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“Let’s Sort This Out”: Aaron Schock Or Abraham Lincoln? A Handy Guide

Anyone who’s followed the brief career of disgraced congressman Aaron Schock is well aware of the countless, almost eerie similarities between he and fellow Illinoisian Abraham Lincoln. It came as no surprise, therefore, when Schock, who may soon face criminal charges, compared himself to our 16th president during his farewell speech this week. Far from a pathetic attempt at saving face by a profoundly delusional narcissist, Schock’s speech was a soaring, 21st-century version of the Gettysburg Address, but with more grammatical errors.

“Abraham Lincoln held this seat in Congress for one term,” Schock said in remarks that will be transcribed and filed in the Library of Congress where they’ll remain for the life of our republic. “But few faced as many defeats in his personal and public life as he did [nor will we ever know if he, too, would have had his offices decorated like the hit PBS program Downton Abbey because, sadly, his life was cut short by an assassin’s bullet before television could be invented].”

It is not hard to imagine the sound of his colleagues’ audible gasps echoing through that mostly empty chamber like so many newly freed slaves, audibly gasping in a mostly empty chamber.

Yes, Schock and the Great Emancipator are nearly indistinguishable, so I’ve put together this handy chart to help tell these two great Americans apart.

Schock: First name starts with “A”

Lincoln: First name starts with “A”

Schock: First member of Congress born in the 1980s

Lincoln: Dead

Schock: Started a garage-organization business called Garage Tek

Lincoln: Abolished slavery

Schock: Ran a successful write-in campaign for a seat on his local school board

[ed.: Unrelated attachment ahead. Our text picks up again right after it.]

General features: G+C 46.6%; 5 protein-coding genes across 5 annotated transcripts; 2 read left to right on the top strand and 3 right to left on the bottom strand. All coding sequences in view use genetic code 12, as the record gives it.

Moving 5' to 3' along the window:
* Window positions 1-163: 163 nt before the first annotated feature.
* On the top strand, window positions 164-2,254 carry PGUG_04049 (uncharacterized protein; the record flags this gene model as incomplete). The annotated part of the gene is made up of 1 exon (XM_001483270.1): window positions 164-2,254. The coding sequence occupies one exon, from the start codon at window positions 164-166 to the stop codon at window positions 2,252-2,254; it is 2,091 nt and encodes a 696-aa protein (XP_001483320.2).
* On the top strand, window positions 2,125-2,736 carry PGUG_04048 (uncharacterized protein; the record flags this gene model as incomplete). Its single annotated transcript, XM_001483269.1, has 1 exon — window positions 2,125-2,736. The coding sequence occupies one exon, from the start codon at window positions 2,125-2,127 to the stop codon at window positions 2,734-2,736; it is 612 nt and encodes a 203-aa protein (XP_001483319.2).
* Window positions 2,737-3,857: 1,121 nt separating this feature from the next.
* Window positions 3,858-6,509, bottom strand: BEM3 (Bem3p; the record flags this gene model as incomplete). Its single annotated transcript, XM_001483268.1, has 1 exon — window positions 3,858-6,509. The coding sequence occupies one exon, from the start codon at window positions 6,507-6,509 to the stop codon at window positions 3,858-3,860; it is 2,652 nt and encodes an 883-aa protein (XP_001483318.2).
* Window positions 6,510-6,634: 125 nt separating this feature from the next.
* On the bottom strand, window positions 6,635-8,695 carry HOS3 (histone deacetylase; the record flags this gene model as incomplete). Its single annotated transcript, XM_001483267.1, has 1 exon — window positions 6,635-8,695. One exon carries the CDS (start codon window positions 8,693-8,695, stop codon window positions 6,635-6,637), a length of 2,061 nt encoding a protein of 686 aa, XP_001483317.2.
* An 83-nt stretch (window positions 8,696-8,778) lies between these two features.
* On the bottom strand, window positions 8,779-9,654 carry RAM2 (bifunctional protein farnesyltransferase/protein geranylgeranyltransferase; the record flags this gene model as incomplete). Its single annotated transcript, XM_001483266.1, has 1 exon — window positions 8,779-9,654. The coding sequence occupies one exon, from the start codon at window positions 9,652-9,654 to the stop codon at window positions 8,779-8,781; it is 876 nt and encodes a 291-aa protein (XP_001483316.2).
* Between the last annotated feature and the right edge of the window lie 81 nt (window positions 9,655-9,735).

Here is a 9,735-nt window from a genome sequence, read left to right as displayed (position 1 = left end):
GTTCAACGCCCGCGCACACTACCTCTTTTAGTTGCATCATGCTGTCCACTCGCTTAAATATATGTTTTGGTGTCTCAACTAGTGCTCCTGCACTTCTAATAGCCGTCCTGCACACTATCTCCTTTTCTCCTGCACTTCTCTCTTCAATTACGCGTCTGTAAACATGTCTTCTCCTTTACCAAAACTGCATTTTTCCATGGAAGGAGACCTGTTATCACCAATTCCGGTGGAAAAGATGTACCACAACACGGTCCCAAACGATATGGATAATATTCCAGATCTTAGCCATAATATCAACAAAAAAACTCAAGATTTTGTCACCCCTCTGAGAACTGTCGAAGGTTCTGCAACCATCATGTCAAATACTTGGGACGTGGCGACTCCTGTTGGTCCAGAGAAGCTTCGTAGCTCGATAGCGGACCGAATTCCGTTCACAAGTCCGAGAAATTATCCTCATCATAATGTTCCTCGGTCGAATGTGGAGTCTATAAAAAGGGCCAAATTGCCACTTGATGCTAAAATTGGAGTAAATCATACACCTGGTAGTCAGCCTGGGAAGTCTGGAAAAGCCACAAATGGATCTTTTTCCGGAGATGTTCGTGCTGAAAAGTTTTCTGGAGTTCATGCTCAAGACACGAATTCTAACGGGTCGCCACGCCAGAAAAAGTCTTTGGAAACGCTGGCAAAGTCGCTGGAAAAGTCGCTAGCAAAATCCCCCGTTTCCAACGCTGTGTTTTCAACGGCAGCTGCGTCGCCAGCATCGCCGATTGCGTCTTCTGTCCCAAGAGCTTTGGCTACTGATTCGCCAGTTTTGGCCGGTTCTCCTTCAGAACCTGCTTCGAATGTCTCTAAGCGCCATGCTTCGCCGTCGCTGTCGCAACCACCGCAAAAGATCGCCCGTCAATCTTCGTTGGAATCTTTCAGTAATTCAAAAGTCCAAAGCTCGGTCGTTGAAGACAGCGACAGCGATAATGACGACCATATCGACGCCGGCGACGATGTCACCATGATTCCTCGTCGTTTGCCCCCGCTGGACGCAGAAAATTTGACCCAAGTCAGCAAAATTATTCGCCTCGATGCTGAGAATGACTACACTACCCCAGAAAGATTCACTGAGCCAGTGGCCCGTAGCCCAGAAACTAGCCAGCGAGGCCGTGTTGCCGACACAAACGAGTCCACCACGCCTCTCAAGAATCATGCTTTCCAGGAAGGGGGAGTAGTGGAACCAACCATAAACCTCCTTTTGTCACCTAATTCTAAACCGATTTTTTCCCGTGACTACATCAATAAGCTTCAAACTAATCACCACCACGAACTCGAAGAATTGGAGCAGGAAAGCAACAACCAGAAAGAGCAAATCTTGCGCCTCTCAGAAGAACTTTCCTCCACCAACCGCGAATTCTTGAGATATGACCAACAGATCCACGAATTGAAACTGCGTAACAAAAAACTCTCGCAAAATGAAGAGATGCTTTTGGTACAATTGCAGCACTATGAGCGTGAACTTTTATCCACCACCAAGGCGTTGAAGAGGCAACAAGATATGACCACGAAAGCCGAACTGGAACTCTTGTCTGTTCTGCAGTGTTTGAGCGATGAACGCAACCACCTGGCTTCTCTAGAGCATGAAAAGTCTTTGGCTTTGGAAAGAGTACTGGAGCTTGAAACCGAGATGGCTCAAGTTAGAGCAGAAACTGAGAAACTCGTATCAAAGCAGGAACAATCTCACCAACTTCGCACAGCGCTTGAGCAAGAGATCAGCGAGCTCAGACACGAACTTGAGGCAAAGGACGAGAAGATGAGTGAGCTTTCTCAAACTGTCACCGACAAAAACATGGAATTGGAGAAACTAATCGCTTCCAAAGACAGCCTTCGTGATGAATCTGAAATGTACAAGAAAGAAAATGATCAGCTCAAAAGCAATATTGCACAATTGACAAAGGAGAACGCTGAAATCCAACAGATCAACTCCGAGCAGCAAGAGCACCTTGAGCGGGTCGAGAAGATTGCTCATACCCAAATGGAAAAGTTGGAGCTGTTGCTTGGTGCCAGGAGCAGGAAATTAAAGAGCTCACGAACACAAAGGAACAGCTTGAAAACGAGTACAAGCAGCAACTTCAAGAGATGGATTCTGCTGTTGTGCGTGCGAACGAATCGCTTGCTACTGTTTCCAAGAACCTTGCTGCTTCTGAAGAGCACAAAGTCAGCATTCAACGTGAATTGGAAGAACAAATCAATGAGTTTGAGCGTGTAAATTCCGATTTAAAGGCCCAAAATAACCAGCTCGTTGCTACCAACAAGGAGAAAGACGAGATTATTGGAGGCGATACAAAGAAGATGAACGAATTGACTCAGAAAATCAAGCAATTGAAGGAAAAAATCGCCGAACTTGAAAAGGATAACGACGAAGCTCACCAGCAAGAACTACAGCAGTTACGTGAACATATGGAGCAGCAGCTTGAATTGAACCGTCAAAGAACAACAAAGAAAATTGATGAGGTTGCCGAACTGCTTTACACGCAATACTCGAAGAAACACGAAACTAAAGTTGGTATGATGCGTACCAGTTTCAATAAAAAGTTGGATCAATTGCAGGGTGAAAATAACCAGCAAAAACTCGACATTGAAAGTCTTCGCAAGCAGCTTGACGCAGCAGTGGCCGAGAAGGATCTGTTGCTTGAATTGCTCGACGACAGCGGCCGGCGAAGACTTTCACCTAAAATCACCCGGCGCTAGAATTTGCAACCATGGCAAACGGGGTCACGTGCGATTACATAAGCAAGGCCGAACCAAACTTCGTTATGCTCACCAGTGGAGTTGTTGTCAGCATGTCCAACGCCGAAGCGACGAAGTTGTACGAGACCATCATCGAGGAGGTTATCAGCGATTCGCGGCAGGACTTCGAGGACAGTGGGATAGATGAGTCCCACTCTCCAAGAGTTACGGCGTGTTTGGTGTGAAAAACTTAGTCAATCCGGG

Lincoln: Lost the 1858 Illinois senate race after some debates with Stephen Douglas

Schock: Spent more than $100,000 in public funds on office decorations

Lincoln: Helped establish a national currency

Schock: Criticized for lavish lifestyle

Lincoln: Abolished slavery

Schock: Appeared shirtless on the cover of Men’s Health in 2011

Lincoln: Appeared gaunt and wizened while successfully executing the American Civil War

Schock: Notable quote: “Haters gonna hate.”

Lincoln: Notable quote: “That this nation shall have a new birth of freedom; and that this government of the people, by the people, for the people, shall not perish from the earth,” though, in fairness, he also could have said “haters gonna hate” at some point. Who knows? It’s not impossible.

Schock: Overcharged the government for mileage reimbursements

Lincoln: Suspended habeas corpus, expanded executive powers, and once signed the execution orders for 39 Sioux insurgents

Schock: Publicly supported waterboarding and other torture techniques

Lincoln: Did not do that

Schock: Voted against expanding hate crimes laws to include sexual orientation, gender identity, and disability

Lincoln: Abolished slavery

Schock: Asshat

Lincoln: Top hat